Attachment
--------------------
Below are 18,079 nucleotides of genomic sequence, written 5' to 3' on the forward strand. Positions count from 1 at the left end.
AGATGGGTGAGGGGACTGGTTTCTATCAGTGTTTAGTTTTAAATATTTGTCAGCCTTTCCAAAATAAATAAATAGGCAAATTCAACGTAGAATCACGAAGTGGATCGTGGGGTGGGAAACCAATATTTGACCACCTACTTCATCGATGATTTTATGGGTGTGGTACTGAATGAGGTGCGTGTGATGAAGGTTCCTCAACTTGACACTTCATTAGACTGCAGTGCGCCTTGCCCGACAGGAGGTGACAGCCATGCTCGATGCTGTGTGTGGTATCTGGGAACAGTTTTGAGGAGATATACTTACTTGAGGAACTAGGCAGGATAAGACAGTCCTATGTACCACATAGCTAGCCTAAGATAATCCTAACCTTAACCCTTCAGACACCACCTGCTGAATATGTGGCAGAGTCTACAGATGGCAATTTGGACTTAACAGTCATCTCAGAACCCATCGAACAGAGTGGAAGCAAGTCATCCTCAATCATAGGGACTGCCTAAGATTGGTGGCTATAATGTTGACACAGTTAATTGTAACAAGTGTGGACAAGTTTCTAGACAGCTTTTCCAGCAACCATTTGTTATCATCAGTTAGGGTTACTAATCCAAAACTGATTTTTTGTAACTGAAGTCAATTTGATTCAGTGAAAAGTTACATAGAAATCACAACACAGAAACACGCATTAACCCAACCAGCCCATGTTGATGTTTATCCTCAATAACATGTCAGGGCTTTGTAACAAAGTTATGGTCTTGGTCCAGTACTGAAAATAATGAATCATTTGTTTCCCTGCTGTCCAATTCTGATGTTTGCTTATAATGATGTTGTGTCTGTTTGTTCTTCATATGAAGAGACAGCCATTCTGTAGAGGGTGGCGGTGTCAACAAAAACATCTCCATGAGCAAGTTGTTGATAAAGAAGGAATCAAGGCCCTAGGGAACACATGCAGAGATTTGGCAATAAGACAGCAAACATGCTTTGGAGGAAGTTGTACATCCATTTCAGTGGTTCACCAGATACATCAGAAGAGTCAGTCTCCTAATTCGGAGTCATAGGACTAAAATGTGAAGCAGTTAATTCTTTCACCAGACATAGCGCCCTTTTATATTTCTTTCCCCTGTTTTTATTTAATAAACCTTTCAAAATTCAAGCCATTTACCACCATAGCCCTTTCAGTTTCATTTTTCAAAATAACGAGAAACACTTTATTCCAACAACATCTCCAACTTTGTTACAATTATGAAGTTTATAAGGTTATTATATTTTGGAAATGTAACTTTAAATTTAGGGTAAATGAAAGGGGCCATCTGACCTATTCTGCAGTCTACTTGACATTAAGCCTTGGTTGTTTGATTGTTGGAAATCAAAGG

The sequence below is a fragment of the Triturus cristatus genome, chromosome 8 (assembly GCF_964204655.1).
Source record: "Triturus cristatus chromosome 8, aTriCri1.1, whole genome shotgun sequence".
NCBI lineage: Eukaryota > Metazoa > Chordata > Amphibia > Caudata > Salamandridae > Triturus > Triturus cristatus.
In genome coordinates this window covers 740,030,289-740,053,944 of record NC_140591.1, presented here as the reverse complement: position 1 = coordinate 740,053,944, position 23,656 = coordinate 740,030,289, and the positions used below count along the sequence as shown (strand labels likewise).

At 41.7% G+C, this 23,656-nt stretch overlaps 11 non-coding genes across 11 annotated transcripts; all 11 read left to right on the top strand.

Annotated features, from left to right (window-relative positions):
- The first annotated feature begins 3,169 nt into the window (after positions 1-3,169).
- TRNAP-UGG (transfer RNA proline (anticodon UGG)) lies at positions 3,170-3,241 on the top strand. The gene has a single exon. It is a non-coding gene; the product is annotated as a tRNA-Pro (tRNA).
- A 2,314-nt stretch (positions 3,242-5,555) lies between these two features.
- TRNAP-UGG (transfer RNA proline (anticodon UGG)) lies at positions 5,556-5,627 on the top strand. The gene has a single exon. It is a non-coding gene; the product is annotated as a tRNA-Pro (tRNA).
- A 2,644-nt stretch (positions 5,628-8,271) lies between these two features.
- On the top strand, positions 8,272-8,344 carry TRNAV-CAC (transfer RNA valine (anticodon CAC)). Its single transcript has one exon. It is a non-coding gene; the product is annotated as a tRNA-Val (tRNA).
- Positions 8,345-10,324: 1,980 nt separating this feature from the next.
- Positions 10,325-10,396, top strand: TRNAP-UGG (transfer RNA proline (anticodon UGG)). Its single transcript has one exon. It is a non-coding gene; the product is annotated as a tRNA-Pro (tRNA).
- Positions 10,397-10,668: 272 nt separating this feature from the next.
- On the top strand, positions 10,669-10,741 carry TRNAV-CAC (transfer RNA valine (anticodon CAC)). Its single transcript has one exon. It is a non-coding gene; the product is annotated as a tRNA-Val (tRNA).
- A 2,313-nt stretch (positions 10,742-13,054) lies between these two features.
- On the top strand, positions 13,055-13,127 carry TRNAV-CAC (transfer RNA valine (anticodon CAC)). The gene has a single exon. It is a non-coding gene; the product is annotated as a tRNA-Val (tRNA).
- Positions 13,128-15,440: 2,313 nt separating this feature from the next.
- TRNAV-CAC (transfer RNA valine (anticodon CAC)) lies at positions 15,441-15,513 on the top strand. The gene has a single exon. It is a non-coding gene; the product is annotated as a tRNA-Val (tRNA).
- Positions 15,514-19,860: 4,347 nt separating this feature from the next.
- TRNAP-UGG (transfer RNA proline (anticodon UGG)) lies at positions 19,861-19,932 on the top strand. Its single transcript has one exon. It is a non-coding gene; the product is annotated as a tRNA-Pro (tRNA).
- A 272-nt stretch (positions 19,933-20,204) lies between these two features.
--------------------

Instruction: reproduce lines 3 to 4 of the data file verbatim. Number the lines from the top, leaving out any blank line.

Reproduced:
The sequence below is a fragment of the Triturus cristatus genome, chromosome 8 (assembly GCF_964204655.1).
Source record: "Triturus cristatus chromosome 8, aTriCri1.1, whole genome shotgun sequence".